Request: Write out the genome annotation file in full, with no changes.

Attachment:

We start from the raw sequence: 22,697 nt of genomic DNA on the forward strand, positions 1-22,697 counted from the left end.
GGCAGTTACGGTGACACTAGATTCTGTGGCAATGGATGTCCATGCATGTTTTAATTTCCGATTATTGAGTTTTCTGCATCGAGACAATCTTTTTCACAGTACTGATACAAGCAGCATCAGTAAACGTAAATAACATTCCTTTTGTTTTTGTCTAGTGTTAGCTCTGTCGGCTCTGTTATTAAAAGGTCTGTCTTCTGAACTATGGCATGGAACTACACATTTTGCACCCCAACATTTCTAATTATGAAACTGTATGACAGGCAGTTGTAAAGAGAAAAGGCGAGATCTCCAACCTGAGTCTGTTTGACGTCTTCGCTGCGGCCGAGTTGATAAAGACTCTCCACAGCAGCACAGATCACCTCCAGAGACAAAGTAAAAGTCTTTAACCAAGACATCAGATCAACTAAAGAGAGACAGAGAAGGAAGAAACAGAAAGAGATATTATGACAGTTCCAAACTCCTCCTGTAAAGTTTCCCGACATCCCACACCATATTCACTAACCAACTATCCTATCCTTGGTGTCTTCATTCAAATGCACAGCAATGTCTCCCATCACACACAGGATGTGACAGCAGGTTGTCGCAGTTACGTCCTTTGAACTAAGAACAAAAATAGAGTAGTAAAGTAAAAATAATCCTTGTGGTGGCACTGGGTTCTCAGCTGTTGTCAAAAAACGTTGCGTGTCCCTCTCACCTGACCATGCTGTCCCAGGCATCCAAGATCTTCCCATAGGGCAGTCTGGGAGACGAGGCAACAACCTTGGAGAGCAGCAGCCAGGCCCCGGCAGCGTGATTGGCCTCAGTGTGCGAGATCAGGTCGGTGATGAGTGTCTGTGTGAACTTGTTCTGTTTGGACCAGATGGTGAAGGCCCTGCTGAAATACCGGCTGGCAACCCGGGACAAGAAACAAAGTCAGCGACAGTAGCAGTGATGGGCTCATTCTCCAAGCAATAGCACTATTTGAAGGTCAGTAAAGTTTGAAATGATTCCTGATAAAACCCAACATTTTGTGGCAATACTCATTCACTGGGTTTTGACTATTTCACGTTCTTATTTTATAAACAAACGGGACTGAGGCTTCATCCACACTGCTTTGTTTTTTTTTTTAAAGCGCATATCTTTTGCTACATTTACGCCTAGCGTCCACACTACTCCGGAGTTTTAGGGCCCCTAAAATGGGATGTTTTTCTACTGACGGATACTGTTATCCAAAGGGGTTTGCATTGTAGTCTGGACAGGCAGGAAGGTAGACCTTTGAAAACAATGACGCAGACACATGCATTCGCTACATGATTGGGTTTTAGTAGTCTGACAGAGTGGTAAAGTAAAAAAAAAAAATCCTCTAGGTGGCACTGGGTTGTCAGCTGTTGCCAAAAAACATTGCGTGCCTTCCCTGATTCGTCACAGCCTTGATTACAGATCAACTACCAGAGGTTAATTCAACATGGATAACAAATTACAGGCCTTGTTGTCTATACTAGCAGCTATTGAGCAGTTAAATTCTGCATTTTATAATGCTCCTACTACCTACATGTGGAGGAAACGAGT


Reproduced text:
We start from the raw sequence: 22,697 nt of genomic DNA on the forward strand, positions 1-22,697 counted from the left end.
GGCAGTTACGGTGACACTAGATTCTGTGGCAATGGATGTCCATGCATGTTTTAATTTCCGATTATTGAGTTTTCTGCATCGAGACAATCTTTTTCACAGTACTGATACAAGCAGCATCAGTAAACGTAAATAACATTCCTTTTGTTTTTGTCTAGTGTTAGCTCTGTCGGCTCTGTTATTAAAAGGTCTGTCTTCTGAACTATGGCATGGAACTACACATTTTGCACCCCAACATTTCTAATTATGAAACTGTATGACAGGCAGTTGTAAAGAGAAAAGGCGAGATCTCCAACCTGAGTCTGTTTGACGTCTTCGCTGCGGCCGAGTTGATAAAGACTCTCCACAGCAGCACAGATCACCTCCAGAGACAAAGTAAAAGTCTTTAACCAAGACATCAGATCAACTAAAGAGAGACAGAGAAGGAAGAAACAGAAAGAGATATTATGACAGTTCCAAACTCCTCCTGTAAAGTTTCCCGACATCCCACACCATATTCACTAACCAACTATCCTATCCTTGGTGTCTTCATTCAAATGCACAGCAATGTCTCCCATCACACACAGGATGTGACAGCAGGTTGTCGCAGTTACGTCCTTTGAACTAAGAACAAAAATAGAGTAGTAAAGTAAAAATAATCCTTGTGGTGGCACTGGGTTCTCAGCTGTTGTCAAAAAACGTTGCGTGTCCCTCTCACCTGACCATGCTGTCCCAGGCATCCAAGATCTTCCCATAGGGCAGTCTGGGAGACGAGGCAACAACCTTGGAGAGCAGCAGCCAGGCCCCGGCAGCGTGATTGGCCTCAGTGTGCGAGATCAGGTCGGTGATGAGTGTCTGTGTGAACTTGTTCTGTTTGGACCAGATGGTGAAGGCCCTGCTGAAATACCGGCTGGCAACCCGGGACAAGAAACAAAGTCAGCGACAGTAGCAGTGATGGGCTCATTCTCCAAGCAATAGCACTATTTGAAGGTCAGTAAAGTTTGAAATGATTCCTGATAAAACCCAACATTTTGTGGCAATACTCATTCACTGGGTTTTGACTATTTCACGTTCTTATTTTATAAACAAACGGGACTGAGGCTTCATCCACACTGCTTTGTTTTTTTTTTTAAAGCGCATATCTTTTGCTACATTTACGCCTAGCGTCCACACTACTCCGGAGTTTTAGGGCCCCTAAAATGGGATGTTTTTCTACTGACGGATACTGTTATCCAAAGGGGTTTGCATTGTAGTCTGGACAGGCAGGAAGGTAGACCTTTGAAAACAATGACGCAGACACATGCATTCGCTACATGATTGGGTTTTAGTAGTCTGACAGAGTGGTAAAGTAAAAAAAAAAAATCCTCTAGGTGGCACTGGGTTGTCAGCTGTTGCCAAAAAACATTGCGTGCCTTCCCTGATTCGTCACAGCCTTGATTACAGATCAACTACCAGAGGTTAATTCAACATGGATAACAAATTACAGGCCTTGTTGTCTATACTAGCAGCTATTGAGCAGTTAAATTCTGCATTTTATAATGCTCCTACTACCTACATGTGGAGGAAACGAGT